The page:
The Maritime History of the Great Lakes
British Whig (Kingston, ON), 27 Sep 1895

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p.1 Incidents of the Day - The schr. Annie Falconer has coal for R. Crawford.

The schr. Annandale will be over from Oswego today with a cargo of coal.

The schr. Picton has arrived in from Picton (sic) with a cargo of coal for the K. & P.

p.2 The Late Mrs. Capt. Booth - 58 years old, the daughter of the late George Malone of Garden Island.



Ottawa, Sept. 27th - The following members of the Canadian marine association waited upon Mr. Haggart, minister of railways and canals, yesterday afternoon, with reference to obstructions to navigation in the St. Lawrence river and canals: Capt. Crangle, Capt. Sylvester and W.A. Geddes, Toronto; Capt. J.B. Fairgrieve, Hamilton; Capt. Gaskin, Kingston; Messrs. C.F. Gildersleeve, William Stewart and J.J. Milloy, of Montreal. They complained of the lowness of the water in the St. Lawrence river, and pointed out where navigation might be improved at several points, and the minister promised to do it. They asked for the deepening and clearing out of the lower Iroquois lock where the lock enters into the Galops canal, and wanted new gates, and the mitre sills at the entrance to the Iroquois canal taken out and that part deepened. They pointed out that during the whole of the season the Morrisburg canal has been quite useless except for light barges, and vessels had to be taken up in the river outside by the assistance of a tug, and asked that a tug be supplied by the government, but Mr. Haggart did not encourage them in this idea. With these suggested improvements the deputation thought they could utilize the river from Kingston to Cornwall. The reason the Morrisburg canal is at present useless is owing to an engineering mistake in construction, which is now being remedied by the construction of a new entrance lock, which was to be finished last fall, but is not yet. At Cornwall there are some boulders which might be removed, and complaint was made of a small shoal outside the entrance of the Beauharnois canal. The minister agreed that this obstruction should be removed next summer, because it will be a couple of years before the Soulanges canal is available. They also asked for the deepening of a portion of the same canal. It might be mentioned here that the new channel through the Galops Rapids constructed at a cost of nearly a million dollars, has not yet been used by navigators, who still prefer the old channel.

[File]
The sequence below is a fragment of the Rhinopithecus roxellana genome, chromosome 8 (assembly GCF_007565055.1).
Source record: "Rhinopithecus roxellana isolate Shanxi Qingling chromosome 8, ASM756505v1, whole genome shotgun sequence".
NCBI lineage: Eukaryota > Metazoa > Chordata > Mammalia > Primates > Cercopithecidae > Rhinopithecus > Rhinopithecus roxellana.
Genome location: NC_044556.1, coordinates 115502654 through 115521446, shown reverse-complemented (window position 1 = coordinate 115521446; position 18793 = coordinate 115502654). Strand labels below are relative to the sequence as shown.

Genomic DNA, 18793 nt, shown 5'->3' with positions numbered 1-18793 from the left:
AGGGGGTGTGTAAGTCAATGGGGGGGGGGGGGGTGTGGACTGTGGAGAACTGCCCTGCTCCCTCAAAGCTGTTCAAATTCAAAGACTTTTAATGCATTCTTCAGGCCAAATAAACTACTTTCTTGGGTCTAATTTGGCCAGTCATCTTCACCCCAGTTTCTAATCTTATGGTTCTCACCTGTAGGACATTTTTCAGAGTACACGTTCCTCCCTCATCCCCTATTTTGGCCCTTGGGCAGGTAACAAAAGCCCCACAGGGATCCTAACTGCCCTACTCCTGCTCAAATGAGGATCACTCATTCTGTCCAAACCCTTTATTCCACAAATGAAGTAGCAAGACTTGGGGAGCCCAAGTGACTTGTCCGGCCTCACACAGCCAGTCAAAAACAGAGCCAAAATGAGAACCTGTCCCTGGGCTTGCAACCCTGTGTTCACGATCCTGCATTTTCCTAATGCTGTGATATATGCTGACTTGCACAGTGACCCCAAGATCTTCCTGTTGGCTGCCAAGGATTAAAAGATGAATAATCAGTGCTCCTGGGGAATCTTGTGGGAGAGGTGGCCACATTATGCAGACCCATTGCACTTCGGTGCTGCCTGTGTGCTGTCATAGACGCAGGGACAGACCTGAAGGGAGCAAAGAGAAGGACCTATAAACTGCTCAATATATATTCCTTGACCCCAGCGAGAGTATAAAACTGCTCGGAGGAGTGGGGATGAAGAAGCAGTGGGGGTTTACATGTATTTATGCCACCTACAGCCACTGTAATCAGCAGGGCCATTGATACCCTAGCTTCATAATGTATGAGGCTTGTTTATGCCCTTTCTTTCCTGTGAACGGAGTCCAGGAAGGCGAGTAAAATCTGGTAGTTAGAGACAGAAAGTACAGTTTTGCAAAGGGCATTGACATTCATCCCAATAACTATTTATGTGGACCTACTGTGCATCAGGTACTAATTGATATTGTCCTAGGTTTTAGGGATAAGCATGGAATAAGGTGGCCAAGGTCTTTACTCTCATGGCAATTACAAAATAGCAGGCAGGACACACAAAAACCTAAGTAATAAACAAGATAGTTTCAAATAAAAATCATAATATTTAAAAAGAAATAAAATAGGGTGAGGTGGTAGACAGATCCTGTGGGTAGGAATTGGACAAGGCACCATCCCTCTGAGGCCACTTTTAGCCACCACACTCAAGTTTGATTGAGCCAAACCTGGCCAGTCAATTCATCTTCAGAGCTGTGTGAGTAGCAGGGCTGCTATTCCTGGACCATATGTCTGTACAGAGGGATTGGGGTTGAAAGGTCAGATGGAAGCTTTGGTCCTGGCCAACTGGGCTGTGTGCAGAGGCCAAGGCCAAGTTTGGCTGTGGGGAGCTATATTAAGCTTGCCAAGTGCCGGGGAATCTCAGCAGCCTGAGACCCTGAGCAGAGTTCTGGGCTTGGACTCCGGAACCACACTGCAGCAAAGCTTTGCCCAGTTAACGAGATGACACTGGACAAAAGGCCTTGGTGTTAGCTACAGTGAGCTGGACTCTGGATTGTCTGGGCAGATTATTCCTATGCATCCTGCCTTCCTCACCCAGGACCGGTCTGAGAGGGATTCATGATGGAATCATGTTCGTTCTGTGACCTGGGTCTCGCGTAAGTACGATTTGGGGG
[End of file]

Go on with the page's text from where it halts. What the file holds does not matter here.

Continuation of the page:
General Paragraphs - The missing steamer Nahant, sixty hours overdue, arrived at Green Bay, Mich. this morning. Her tow, the Queen City, went to pieces on Hog Island reef. Both were coal laden from Cleveland to Green Bay.


The str. Algerian went down yesterday morning to lay up at Sorel.

The schr. Fleetwing, from Oswego, is unloading coal at Swift's wharf.

Passed Port Colborne: Str. Myles, Montreal to Duluth, general cargo.

The schr. Fabiola will get away for Oswego today to load coal for Kingston.

The steambarge Quebec went down the canal this morning with a cargo of coal.

The str. James Swift went aground in the cut at Newboro because of low water.

The barge Toledo left Davis' drydock this morning, after receiving general repairs.

The str. Algonquin cleared today for Fort William, light, to load grain for the M.T. Co.

The steambarge King Ben will be put on the route between Kingston and Ottawa to carry freight.

The str. Spartan passed up last night for Toronto. She and the str. Hamilton are the only R. & O. Co's boats that are running now.

The schr. Delaware is in from Oswego with coal for R. Crawford and the schr. Annie Minnes is in from Charlotte with coal for the Rathbun Co.

The strs. Rosedale, Niagara, Orion and Tilley, with consorts, are on their way down the lakes with grain for the M.T. Co. Nearly all come from Duluth.

Sank In Two Minutes - Sault Ste. Marie, Mich., Sept. 27th - The steamers Vanderbilt, upbound, and the Mark Hopkins, down bound, with ore, collided near Nine Mile Point, Hay Lake, at six o'clock this morning. The Hopkins was struck on the port bow and sank in two minutes in thirty feet of water. The Vanderbilt was not much damaged.

The collision was caused by the str. Spokane passing the Hopkins, causing her to steer directly across the bows of the Vanderbilt. The Hopkins is insured for $40,000.

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27 Sep 1895
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  • Ontario, Canada
    Latitude: 44.22976 Longitude: -76.48098
Rick Neilson
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Public domain: Copyright has expired according to the applicable Canadian or American laws. No restrictions on use.
Maritime History of the Great Lakes
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British Whig (Kingston, ON), 27 Sep 1895